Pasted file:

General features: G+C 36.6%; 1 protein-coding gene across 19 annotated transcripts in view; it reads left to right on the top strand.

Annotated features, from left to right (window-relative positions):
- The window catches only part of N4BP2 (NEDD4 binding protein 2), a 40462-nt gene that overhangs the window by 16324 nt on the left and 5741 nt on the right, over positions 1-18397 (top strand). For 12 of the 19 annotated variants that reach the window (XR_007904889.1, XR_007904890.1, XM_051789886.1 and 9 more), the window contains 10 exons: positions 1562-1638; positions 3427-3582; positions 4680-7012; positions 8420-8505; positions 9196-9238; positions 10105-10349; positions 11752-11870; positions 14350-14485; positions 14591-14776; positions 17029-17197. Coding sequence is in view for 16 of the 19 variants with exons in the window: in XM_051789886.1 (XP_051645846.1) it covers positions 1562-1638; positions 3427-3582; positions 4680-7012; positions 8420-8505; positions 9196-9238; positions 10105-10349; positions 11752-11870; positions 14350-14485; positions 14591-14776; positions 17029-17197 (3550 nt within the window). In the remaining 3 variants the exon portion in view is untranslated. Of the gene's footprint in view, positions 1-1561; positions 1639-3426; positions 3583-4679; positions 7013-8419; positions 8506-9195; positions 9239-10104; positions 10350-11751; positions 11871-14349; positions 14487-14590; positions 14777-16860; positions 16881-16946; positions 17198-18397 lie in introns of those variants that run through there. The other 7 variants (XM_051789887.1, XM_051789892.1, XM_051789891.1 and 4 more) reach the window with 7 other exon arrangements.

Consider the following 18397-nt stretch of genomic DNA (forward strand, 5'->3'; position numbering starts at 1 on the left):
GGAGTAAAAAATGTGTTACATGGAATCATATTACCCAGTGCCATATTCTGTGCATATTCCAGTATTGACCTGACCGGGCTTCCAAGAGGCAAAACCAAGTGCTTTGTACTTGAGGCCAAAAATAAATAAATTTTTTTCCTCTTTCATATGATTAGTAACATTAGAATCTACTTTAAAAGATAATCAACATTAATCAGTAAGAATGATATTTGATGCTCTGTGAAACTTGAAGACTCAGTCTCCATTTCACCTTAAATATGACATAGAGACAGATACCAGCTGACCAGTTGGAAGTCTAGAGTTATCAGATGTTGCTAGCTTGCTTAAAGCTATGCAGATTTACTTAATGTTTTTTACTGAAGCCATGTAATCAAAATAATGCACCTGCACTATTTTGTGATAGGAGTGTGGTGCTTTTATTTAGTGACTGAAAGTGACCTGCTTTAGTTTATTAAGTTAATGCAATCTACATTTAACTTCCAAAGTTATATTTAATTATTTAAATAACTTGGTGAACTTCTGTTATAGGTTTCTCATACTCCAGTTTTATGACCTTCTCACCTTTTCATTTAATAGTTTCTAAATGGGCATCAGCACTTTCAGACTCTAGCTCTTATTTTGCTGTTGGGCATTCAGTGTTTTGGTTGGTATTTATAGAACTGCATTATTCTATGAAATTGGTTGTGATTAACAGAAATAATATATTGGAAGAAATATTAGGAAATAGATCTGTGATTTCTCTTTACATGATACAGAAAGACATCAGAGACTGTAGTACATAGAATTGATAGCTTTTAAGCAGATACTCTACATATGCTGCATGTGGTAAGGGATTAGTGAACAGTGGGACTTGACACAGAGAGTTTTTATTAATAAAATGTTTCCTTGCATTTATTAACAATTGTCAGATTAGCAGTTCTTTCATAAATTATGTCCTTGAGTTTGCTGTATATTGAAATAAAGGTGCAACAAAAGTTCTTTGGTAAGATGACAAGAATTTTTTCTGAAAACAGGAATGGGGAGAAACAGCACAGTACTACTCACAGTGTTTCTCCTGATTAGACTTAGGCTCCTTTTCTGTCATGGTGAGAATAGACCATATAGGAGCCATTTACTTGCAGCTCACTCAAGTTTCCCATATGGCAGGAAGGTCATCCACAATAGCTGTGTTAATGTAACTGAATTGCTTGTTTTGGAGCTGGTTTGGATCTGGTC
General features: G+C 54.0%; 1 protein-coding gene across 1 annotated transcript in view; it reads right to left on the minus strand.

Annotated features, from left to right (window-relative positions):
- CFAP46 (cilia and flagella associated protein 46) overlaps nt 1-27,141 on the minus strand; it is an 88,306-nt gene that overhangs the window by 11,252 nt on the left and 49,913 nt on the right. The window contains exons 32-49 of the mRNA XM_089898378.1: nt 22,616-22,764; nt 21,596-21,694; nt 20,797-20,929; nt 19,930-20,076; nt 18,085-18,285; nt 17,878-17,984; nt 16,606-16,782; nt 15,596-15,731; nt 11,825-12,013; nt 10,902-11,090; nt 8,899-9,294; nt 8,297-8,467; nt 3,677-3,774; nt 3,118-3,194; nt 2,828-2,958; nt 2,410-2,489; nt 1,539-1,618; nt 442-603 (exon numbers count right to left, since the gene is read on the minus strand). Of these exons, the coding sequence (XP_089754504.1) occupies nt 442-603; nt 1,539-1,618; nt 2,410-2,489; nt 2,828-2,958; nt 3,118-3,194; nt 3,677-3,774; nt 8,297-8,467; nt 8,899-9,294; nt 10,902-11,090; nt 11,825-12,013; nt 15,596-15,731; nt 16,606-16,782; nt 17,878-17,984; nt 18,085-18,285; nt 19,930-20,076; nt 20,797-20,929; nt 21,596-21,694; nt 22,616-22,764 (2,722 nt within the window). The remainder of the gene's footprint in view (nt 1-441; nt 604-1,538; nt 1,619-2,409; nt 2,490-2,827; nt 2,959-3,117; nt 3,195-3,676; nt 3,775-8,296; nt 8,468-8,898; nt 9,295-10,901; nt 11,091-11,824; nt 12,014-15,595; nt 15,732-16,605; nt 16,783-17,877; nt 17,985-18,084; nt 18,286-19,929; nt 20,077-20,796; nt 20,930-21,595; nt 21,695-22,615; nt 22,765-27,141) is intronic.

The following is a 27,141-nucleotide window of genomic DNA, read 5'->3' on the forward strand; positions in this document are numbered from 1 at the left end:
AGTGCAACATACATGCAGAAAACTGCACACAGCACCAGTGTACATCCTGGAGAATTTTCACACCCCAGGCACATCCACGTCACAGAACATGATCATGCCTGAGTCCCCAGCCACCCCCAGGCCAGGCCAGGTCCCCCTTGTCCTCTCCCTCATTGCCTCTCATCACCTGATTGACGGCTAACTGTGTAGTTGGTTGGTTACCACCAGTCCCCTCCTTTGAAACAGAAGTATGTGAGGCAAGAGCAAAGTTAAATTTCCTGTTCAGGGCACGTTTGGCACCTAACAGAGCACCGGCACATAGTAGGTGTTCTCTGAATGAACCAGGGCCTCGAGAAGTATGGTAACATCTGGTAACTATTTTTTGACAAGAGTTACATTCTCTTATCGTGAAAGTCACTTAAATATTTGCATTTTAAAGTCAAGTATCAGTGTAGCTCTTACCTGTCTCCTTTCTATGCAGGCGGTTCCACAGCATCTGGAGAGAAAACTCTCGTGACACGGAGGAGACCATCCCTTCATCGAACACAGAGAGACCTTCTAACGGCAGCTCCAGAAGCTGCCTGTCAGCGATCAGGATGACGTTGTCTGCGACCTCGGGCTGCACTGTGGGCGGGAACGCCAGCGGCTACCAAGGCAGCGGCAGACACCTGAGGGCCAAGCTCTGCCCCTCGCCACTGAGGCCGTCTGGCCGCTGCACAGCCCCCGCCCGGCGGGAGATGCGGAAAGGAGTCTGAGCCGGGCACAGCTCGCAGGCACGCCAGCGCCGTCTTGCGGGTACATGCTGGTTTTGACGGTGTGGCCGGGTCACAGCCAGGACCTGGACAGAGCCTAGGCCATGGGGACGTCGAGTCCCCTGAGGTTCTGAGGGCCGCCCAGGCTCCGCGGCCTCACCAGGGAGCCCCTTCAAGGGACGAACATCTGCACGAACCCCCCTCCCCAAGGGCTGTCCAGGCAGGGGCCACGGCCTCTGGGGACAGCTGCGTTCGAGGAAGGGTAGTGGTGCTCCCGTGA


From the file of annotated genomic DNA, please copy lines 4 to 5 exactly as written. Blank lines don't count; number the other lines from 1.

Consider the following 18397-nt stretch of genomic DNA (forward strand, 5'->3'; position numbering starts at 1 on the left):
GGAGTAAAAAATGTGTTACATGGAATCATATTACCCAGTGCCATATTCTGTGCATATTCCAGTATTGACCTGACCGGGCTTCCAAGAGGCAAAACCAAGTGCTTTGTACTTGAGGCCAAAAATAAATAAATTTTTTTCCTCTTTCATATGATTAGTAACATTAGAATCTACTTTAAAAGATAATCAACATTAATCAGTAAGAATGATATTTGATGCTCTGTGAAACTTGAAGACTCAGTCTCCATTTCACCTTAAATATGACATAGAGACAGATACCAGCTGACCAGTTGGAAGTCTAGAGTTATCAGATGTTGCTAGCTTGCTTAAAGCTATGCAGATTTACTTAATGTTTTTTACTGAAGCCATGTAATCAAAATAATGCACCTGCACTATTTTGTGATAGGAGTGTGGTGCTTTTATTTAGTGACTGAAAGTGACCTGCTTTAGTTTATTAAGTTAATGCAATCTACATTTAACTTCCAAAGTTATATTTAATTATTTAAATAACTTGGTGAACTTCTGTTATAGGTTTCTCATACTCCAGTTTTATGACCTTCTCACCTTTTCATTTAATAGTTTCTAAATGGGCATCAGCACTTTCAGACTCTAGCTCTTATTTTGCTGTTGGGCATTCAGTGTTTTGGTTGGTATTTATAGAACTGCATTATTCTATGAAATTGGTTGTGATTAACAGAAATAATATATTGGAAGAAATATTAGGAAATAGATCTGTGATTTCTCTTTACATGATACAGAAAGACATCAGAGACTGTAGTACATAGAATTGATAGCTTTTAAGCAGATACTCTACATATGCTGCATGTGGTAAGGGATTAGTGAACAGTGGGACTTGACACAGAGAGTTTTTATTAATAAAATGTTTCCTTGCATTTATTAACAATTGTCAGATTAGCAGTTCTTTCATAAATTATGTCCTTGAGTTTGCTGTATATTGAAATAAAGGTGCAACAAAAGTTCTTTGGTAAGATGACAAGAATTTTTTCTGAAAACAGGAATGGGGAGAAACAGCACAGTACTACTCACAGTGTTTCTCCTGATTAGACTTAGGCTCCTTTTCTGTCATGGTGAGAATAGACCATATAGGAGCCATTTACTTGCAGCTCACTCAAGTTTCCCATATGGCAGGAAGGTCATCCACAATAGCTGTGTTAATGTAACTGAATTGCTTGTTTTGGAGCTGGTTTGGATCTGGTC